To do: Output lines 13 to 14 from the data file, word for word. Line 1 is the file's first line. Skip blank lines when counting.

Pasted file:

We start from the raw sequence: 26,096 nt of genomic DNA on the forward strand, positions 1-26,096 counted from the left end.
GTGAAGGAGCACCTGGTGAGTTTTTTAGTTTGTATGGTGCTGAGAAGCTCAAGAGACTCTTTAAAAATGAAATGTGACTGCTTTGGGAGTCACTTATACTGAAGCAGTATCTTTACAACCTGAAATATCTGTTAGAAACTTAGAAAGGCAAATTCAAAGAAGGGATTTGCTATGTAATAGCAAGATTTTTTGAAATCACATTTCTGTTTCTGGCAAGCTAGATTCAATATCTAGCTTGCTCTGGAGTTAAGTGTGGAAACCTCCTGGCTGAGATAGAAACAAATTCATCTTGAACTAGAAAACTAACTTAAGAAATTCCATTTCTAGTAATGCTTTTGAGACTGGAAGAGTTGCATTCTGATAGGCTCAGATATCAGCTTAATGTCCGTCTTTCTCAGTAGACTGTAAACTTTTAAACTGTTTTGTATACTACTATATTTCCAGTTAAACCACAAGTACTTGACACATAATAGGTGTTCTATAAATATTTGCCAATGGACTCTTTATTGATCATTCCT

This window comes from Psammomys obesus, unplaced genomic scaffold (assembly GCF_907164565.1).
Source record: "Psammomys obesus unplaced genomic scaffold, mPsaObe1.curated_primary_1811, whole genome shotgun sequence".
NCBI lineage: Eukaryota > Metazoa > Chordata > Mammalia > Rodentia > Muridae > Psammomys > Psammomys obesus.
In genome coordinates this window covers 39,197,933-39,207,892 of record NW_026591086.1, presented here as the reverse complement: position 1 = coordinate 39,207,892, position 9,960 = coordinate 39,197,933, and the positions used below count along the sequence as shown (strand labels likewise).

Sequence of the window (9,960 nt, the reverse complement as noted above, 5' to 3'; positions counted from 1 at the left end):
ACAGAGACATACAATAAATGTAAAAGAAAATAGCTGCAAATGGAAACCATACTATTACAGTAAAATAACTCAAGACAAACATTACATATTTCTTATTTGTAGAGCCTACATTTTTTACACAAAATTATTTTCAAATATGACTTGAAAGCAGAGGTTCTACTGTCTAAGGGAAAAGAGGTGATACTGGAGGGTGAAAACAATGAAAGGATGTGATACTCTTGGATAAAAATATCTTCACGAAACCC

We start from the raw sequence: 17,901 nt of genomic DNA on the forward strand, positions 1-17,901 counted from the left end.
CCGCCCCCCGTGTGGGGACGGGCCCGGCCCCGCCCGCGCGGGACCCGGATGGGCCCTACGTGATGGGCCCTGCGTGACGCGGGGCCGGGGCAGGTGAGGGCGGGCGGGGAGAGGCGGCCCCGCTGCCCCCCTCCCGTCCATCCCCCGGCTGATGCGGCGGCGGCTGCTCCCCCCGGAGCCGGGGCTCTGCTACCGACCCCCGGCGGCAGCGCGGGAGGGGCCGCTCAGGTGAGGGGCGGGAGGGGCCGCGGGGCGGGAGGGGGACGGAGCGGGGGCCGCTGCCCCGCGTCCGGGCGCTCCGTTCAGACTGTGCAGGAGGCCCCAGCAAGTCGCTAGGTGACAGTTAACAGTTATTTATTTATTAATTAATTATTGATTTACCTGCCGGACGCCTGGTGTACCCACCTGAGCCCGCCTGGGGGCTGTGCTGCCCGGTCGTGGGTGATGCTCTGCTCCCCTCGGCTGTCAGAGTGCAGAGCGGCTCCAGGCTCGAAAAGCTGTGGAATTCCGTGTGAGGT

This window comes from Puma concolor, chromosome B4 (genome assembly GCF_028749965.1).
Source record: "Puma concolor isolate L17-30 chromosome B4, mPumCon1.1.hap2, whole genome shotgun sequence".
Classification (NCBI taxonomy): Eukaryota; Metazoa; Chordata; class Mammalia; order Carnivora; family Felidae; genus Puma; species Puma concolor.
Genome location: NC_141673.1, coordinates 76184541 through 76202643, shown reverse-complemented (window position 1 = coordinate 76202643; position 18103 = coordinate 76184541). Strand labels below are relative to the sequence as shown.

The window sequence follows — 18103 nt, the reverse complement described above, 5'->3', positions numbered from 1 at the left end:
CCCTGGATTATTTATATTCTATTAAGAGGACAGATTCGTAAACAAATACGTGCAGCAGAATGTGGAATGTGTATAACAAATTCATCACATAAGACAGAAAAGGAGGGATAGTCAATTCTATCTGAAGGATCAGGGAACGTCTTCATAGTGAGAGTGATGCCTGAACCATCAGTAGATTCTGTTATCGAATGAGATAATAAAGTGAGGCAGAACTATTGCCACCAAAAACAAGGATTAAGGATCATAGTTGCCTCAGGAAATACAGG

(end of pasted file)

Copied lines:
Classification (NCBI taxonomy): Eukaryota; Metazoa; Chordata; class Mammalia; order Carnivora; family Felidae; genus Puma; species Puma concolor.
Genome location: NC_141673.1, coordinates 76184541 through 76202643, shown reverse-complemented (window position 1 = coordinate 76202643; position 18103 = coordinate 76184541). Strand labels below are relative to the sequence as shown.